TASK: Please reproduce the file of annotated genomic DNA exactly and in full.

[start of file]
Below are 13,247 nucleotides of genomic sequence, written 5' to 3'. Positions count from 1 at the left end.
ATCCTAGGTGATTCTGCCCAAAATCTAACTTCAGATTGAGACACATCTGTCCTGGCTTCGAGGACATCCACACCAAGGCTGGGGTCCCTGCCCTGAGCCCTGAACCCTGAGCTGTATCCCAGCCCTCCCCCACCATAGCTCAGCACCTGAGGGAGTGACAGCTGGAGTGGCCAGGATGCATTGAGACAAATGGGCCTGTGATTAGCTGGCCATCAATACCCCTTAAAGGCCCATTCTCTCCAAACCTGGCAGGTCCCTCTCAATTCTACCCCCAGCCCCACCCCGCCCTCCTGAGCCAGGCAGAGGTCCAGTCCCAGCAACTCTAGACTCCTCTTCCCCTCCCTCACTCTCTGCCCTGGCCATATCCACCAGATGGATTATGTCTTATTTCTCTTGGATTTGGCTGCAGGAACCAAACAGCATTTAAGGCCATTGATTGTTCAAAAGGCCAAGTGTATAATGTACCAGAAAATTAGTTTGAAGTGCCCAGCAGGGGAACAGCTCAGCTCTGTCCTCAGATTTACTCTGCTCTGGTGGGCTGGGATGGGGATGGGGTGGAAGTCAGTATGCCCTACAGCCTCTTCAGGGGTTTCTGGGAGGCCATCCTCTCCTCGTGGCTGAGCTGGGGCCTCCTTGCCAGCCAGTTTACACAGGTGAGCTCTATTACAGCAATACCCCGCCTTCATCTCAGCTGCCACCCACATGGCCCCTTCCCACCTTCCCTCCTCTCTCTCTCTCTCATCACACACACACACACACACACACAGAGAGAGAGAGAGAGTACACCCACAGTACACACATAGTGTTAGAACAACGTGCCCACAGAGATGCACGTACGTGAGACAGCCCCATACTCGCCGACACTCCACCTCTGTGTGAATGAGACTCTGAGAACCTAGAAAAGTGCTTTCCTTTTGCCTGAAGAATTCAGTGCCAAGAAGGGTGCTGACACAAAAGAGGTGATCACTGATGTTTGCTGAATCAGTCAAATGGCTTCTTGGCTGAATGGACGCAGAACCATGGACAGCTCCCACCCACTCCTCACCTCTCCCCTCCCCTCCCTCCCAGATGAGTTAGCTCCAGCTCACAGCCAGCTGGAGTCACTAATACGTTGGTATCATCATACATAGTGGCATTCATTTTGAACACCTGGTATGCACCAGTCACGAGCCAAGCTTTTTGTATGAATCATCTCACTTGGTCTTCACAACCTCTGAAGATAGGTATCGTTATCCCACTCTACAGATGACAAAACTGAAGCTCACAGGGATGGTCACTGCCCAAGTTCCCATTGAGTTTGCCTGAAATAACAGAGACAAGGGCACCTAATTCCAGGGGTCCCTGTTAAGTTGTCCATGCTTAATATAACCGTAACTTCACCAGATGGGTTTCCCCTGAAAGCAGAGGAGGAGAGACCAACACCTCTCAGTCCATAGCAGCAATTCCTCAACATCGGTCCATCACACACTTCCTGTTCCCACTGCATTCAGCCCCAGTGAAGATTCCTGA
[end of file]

Below are 13,247 nucleotides of genomic sequence, written 5' to 3'. Positions count from 1 at the left end.
ATCCTAGGTGATTCTGCCCAAAATCTAACTTCAGATTGAGACACATCTGTCCTGGCTTCGAGGACATCCACACCAAGGCTGGGGTCCCTGCCCTGAGCCCTGAACCCTGAGCTGTATCCCAGCCCTCCCCCACCATAGCTCAGCACCTGAGGGAGTGACAGCTGGAGTGGCCAGGATGCATTGAGACAAATGGGCCTGTGATTAGCTGGCCATCAATACCCCTTAAAGGCCCATTCTCTCCAAACCTGGCAGGTCCCTCTCAATTCTACCCCCAGCCCCACCCCGCCCTCCTGAGCCAGGCAGAGGTCCAGTCCCAGCAACTCTAGACTCCTCTTCCCCTCCCTCACTCTCTGCCCTGGCCATATCCACCAGATGGATTATGTCTTATTTCTCTTGGATTTGGCTGCAGGAACCAAACAGCATTTAAGGCCATTGATTGTTCAAAAGGCCAAGTGTATAATGTACCAGAAAATTAGTTTGAAGTGCCCAGCAGGGGAACAGCTCAGCTCTGTCCTCAGATTTACTCTGCTCTGGTGGGCTGGGATGGGGATGGGGTGGAAGTCAGTATGCCCTACAGCCTCTTCAGGGGTTTCTGGGAGGCCATCCTCTCCTCGTGGCTGAGCTGGGGCCTCCTTGCCAGCCAGTTTACACAGGTGAGCTCTATTACAGCAATACCCCGCCTTCATCTCAGCTGCCACCCACATGGCCCCTTCCCACCTTCCCTCCTCTCTCTCTCTCTCATCACACACACACACACACACACACAGAGAGAGAGAGAGAGTACACCCACAGTACACACATAGTGTTAGAACAACGTGCCCACAGAGATGCACGTACGTGAGACAGCCCCATACTCGCCGACACTCCACCTCTGTGTGAATGAGACTCTGAGAACCTAGAAAAGTGCTTTCCTTTTGCCTGAAGAATTCAGTGCCAAGAAGGGTGCTGACACAAAAGAGGTGATCACTGATGTTTGCTGAATCAGTCAAATGGCTTCTTGGCTGAATGGACGCAGAACCATGGACAGCTCCCACCCACTCCTCACCTCTCCCCTCCCCTCCCTCCCAGATGAGTTAGCTCCAGCTCACAGCCAGCTGGAGTCACTAATACGTTGGTATCATCATACATAGTGGCATTCATTTTGAACACCTGGTATGCACCAGTCACGAGCCAAGCTTTTTGTATGAATCATCTCACTTGGTCTTCACAACCTCTGAAGATAGGTATCGTTATCCCACTCTACAGATGACAAAACTGAAGCTCACAGGGATGGTCACTGCCCAAGTTCCCATTGAGTTTGCCTGAAATAACAGAGACAAGGGCACCTAATTCCAGGGGTCCCTGTTAAGTTGTCCATGCTTAATATAACCGTAACTTCACCAGATGGGTTTCCCCTGAAAGCAGAGGAGGAGAGACCAACACCTCTCAGTCCATAGCAGCAATTCCTCAACATCGGTCCATCACACACTTCCTGTTCCCACTGCATTCAGCCCCAGTGAAGATTCCTGA